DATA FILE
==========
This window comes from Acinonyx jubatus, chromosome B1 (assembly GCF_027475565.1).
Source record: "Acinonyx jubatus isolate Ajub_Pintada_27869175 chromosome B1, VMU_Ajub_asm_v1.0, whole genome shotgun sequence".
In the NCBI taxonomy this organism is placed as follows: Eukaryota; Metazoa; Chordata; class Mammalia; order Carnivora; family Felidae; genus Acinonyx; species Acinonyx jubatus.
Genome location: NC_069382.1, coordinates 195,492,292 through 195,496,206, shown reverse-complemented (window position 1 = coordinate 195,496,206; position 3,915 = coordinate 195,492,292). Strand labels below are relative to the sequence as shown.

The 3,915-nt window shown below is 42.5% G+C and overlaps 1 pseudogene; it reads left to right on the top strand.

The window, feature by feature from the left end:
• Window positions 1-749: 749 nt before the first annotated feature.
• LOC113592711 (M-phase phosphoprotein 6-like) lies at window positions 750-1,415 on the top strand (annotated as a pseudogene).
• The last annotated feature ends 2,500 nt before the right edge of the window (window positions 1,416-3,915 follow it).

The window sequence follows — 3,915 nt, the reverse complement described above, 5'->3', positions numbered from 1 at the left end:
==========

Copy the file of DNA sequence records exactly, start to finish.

This window comes from Acinonyx jubatus, chromosome B1 (assembly GCF_027475565.1).
Source record: "Acinonyx jubatus isolate Ajub_Pintada_27869175 chromosome B1, VMU_Ajub_asm_v1.0, whole genome shotgun sequence".
In the NCBI taxonomy this organism is placed as follows: Eukaryota; Metazoa; Chordata; class Mammalia; order Carnivora; family Felidae; genus Acinonyx; species Acinonyx jubatus.
Genome location: NC_069382.1, coordinates 195,492,292 through 195,496,206, shown reverse-complemented (window position 1 = coordinate 195,496,206; position 3,915 = coordinate 195,492,292). Strand labels below are relative to the sequence as shown.

The 3,915-nt window shown below is 42.5% G+C and overlaps 1 pseudogene; it reads left to right on the top strand.

The window, feature by feature from the left end:
• Window positions 1-749: 749 nt before the first annotated feature.
• LOC113592711 (M-phase phosphoprotein 6-like) lies at window positions 750-1,415 on the top strand (annotated as a pseudogene).
• The last annotated feature ends 2,500 nt before the right edge of the window (window positions 1,416-3,915 follow it).

The window sequence follows — 3,915 nt, the reverse complement described above, 5'->3', positions numbered from 1 at the left end: